The 2021 Oscars brought people back to an in-person ceremony, but as the Academy Awards pressed on during COVID-19, it was full of groundbreaking award winners, massive snubs and even some butt shaking from your favourite movie stars.
Huge snub for Chadwick Boseman
— ABC News (@ABC) April 26, 2021
Unfortunately, the most notable moment of the night left the ceremony to end on a sour note. Leaving the best actor category to the end, the late Chadwick Boseman was snubbed for his performance in Ma Rainey's Black Bottom, with Anthony Hopkins receiving the award for his role in The Father.
It’s not even just about Chadwick not winning, it’s that they built it up for no reason. Well, the reason was likely ratings. They even made that horrible NFT with his face. They capitalized on his death. #Oscars pic.twitter.com/c5kIhUDugb
— Frederick Joseph (@FredTJoseph) April 26, 2021
Many people took to social media to express their thoughts on the upset, particularly after the order of the ceremony was changed to leave the best actor category to the end, instead of the usual best picture award being presented last.
'Thank you to our ancestors who put the work in, were denied, but never gave up.' — Watch the moment that two Black women made history by winning the Academy Award for best hair and makeup in 'Ma Rainey's Black Bottom'#oscars pic.twitter.com/vvNZ9gZnsi
— NowThis (@nowthisnews) April 26, 2021
Ma Rainey's Black Bottom did end up winning for best hair and makeup, making hairstylists Mia Neal and Jamika Wilson the first Black women to win in the category.
"I want to say thank you to our ancestors who put the work in, were denied but never gave up," Neal said. "And I also stand here as Jamika and I break this glass ceiling with so much excitement for the future."
"Because I can picture Black trans women standing up here and Asian sisters, and our Latina sisters and Indigenous women, and I know that one day it won't be unusual and groundbreaking. It will just be normal."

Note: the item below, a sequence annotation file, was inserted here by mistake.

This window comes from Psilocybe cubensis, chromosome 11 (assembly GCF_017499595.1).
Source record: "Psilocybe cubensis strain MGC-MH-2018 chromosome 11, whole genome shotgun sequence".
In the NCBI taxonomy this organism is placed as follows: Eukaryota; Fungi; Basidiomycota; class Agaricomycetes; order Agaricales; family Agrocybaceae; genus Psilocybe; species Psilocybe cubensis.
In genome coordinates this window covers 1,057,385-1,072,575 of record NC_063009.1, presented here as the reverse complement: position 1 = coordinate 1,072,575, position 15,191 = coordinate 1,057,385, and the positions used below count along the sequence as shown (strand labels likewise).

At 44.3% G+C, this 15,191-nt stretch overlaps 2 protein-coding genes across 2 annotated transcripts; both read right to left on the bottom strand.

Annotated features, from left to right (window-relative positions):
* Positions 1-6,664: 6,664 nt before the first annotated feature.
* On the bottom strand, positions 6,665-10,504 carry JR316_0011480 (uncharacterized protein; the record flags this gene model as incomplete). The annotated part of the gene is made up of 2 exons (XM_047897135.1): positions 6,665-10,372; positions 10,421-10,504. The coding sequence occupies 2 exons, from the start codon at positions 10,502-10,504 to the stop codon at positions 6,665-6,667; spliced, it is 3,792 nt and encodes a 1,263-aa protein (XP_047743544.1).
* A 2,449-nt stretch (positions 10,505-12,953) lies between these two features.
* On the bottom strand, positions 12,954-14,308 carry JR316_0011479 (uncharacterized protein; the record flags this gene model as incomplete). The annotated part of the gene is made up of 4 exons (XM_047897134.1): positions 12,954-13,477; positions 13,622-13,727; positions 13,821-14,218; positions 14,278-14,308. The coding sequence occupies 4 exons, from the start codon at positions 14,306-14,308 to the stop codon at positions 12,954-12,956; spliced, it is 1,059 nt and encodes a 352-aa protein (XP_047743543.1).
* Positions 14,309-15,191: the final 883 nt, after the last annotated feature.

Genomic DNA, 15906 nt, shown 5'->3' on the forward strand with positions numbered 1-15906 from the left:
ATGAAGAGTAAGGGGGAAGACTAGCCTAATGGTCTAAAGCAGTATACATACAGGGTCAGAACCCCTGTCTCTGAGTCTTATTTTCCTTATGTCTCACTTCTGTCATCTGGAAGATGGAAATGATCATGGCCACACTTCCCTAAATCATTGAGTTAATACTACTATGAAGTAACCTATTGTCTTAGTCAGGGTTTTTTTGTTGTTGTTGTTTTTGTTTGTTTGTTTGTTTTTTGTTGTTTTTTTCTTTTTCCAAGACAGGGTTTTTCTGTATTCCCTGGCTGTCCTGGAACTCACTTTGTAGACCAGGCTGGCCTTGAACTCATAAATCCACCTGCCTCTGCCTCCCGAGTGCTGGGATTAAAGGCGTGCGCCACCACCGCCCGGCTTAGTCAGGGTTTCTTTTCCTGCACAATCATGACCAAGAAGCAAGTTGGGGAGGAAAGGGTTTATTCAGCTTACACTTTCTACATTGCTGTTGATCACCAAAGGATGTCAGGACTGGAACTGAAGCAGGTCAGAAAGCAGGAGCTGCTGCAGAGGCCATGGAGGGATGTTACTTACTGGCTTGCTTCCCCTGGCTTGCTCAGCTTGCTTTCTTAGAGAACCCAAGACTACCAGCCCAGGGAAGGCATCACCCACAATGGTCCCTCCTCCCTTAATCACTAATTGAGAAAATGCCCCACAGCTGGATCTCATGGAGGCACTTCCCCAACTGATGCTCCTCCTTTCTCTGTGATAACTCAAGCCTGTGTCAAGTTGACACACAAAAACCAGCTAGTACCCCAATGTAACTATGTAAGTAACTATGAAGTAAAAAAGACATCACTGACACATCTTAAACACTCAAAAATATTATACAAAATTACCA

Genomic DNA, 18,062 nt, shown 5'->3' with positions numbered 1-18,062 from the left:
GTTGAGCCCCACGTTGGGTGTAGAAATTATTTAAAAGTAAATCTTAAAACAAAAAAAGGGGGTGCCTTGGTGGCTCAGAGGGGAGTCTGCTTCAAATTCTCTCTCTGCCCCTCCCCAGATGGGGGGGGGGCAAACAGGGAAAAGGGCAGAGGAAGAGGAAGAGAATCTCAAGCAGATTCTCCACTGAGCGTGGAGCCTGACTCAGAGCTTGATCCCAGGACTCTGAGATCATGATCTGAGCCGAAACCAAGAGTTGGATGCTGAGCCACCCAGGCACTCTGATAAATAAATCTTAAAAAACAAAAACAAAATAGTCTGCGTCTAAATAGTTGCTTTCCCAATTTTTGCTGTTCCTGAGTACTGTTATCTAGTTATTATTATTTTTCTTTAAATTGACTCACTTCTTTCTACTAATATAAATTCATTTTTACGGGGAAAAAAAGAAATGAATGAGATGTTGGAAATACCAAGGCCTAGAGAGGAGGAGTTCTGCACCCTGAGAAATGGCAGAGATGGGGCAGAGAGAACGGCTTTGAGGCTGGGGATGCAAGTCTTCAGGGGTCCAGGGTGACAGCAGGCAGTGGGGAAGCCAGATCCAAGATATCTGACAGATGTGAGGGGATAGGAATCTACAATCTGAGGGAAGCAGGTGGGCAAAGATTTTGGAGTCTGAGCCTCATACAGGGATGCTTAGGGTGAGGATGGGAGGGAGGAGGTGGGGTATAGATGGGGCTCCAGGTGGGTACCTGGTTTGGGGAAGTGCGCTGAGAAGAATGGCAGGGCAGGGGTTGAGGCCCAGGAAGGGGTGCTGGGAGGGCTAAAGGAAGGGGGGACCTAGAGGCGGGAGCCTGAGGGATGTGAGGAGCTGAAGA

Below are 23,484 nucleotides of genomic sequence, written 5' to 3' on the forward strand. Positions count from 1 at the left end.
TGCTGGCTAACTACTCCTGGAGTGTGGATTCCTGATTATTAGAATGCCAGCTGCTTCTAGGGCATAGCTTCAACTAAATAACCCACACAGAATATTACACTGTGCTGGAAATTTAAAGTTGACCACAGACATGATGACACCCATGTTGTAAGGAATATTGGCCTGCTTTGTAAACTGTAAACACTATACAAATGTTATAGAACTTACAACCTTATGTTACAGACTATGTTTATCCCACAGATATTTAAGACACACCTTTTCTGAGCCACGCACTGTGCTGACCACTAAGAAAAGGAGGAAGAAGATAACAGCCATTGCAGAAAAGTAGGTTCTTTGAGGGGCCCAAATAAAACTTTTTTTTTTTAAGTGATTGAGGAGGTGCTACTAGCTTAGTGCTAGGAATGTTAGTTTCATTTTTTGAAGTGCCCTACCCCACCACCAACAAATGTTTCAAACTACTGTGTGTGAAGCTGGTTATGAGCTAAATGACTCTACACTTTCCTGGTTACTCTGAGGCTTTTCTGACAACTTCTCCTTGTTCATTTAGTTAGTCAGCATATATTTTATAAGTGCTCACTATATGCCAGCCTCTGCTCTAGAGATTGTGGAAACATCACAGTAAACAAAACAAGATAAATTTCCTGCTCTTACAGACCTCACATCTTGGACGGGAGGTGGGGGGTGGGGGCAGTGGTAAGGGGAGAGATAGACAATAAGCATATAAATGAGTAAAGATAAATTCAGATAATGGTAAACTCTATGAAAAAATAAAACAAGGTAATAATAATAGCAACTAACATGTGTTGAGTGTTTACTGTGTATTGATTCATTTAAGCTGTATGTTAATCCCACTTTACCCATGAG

Regina King would have 'traded in [her] heels for marching boots'
What made the Boseman loss even more difficult to stomach is that much of the award show was spent addressing racial justice, equality and diversity.
Regina King started the Oscars by strutting into Union Station in Los Angeles, Academy Award in hand, to kick off the more intimate ceremony.
King addressed that it has been "quite a year" and said if things had gone differently in Minneapolis she would have "traded in [her] heels for marching boots," referencing police officer Derek Chauvin being found guilty of murdering George Floyd.
"I know that a lot of you people at home want to reach for your remote when you feel like Hollywood is preaching to you but as a mother of a Black son, I know the fear that so many live with and no amount of fame or fortune changes that," she said.
Chloé Zhao is the first woman of colour to win best director award
Nomadland was a favourite going into the 2021 award season but Chloé Zhao made history by being the first woman of colour to win the Academy Award for best director.
The the only other woman who has won in this category was Kathryn Bigelow in 2010 (11 years ago) for The Hurt Locker.
Zhao told a story in her acceptance speech about how she would memorize classic Chinese poems and texts with her father, and one she remembers in particular is called "The Three Character Classics," which starts with the phrase, "people at birth an inherently good."
"Even though sometimes it might seem like the opposite is true,...I have also found goodness in the people I met everywhere I went in the world," she said.
"So this is for anyone who has the faith and the courage to hold on to the goodness in themselves, and to hold on to the goodness in each other no matter how difficult it is to do that."
— ABC News (@ABC) April 26, 2021
Nomadland ended up winning the biggest award of the night, best picture, and the movie's star Frances McDormand won for best actress for her role as Fern, who is on a journey as a modern-day nomad in the U.S.